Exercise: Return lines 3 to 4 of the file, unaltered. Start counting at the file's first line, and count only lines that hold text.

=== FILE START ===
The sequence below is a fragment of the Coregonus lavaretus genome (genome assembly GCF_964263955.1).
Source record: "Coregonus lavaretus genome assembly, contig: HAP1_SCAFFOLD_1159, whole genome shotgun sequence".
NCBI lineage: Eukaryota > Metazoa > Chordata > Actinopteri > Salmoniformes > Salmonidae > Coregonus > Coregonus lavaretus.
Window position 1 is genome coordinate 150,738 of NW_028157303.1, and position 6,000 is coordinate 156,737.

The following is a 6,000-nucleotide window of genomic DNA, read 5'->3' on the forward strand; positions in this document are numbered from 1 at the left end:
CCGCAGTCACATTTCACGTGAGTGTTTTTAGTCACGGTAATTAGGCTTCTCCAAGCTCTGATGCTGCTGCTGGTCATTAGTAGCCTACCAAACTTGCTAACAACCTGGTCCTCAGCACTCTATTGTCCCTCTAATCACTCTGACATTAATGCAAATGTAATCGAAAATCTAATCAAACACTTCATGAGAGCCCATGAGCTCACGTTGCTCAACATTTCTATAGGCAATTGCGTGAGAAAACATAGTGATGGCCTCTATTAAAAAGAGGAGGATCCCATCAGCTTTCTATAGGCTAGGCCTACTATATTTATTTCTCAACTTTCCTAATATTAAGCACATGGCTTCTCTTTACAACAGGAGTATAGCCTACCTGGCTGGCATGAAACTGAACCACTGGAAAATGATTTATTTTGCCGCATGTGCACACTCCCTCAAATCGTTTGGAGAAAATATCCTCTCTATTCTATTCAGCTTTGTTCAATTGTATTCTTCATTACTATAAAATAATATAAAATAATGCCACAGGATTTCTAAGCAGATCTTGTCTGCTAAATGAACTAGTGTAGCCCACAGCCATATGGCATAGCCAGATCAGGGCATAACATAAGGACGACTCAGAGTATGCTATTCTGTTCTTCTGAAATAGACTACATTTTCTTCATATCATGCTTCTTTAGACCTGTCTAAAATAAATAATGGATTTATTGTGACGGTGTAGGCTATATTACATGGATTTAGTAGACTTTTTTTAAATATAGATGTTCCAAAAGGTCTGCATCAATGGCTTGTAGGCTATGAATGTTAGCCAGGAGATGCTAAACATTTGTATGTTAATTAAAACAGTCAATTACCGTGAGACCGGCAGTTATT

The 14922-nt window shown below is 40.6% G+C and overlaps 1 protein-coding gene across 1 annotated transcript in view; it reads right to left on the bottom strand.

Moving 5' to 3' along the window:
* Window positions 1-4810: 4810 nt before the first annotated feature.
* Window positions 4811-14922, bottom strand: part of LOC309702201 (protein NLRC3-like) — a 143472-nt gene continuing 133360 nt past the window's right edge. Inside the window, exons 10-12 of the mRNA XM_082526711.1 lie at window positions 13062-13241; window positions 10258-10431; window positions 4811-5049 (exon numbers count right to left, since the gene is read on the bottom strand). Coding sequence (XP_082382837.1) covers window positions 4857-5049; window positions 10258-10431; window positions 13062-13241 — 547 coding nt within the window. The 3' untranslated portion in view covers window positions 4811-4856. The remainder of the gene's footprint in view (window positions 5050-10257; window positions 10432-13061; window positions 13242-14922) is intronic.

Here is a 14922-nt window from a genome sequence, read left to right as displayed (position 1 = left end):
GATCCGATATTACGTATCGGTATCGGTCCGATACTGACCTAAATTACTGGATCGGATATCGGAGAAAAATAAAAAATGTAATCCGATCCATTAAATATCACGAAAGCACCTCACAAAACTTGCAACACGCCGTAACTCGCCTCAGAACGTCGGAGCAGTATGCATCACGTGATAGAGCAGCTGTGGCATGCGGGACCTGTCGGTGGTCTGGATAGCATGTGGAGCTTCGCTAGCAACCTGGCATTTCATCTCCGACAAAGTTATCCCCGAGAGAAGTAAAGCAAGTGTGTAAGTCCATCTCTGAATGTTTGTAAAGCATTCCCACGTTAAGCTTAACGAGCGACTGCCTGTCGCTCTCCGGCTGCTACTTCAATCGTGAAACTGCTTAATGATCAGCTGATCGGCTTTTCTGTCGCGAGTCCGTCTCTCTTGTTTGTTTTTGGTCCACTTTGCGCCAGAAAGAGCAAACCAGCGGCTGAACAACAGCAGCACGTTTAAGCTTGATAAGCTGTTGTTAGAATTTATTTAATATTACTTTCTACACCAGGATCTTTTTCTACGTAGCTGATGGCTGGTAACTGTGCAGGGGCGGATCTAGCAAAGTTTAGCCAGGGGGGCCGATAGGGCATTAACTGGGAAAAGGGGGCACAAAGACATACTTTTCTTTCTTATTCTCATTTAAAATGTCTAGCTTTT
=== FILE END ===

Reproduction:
NCBI lineage: Eukaryota > Metazoa > Chordata > Actinopteri > Salmoniformes > Salmonidae > Coregonus > Coregonus lavaretus.
Window position 1 is genome coordinate 150,738 of NW_028157303.1, and position 6,000 is coordinate 156,737.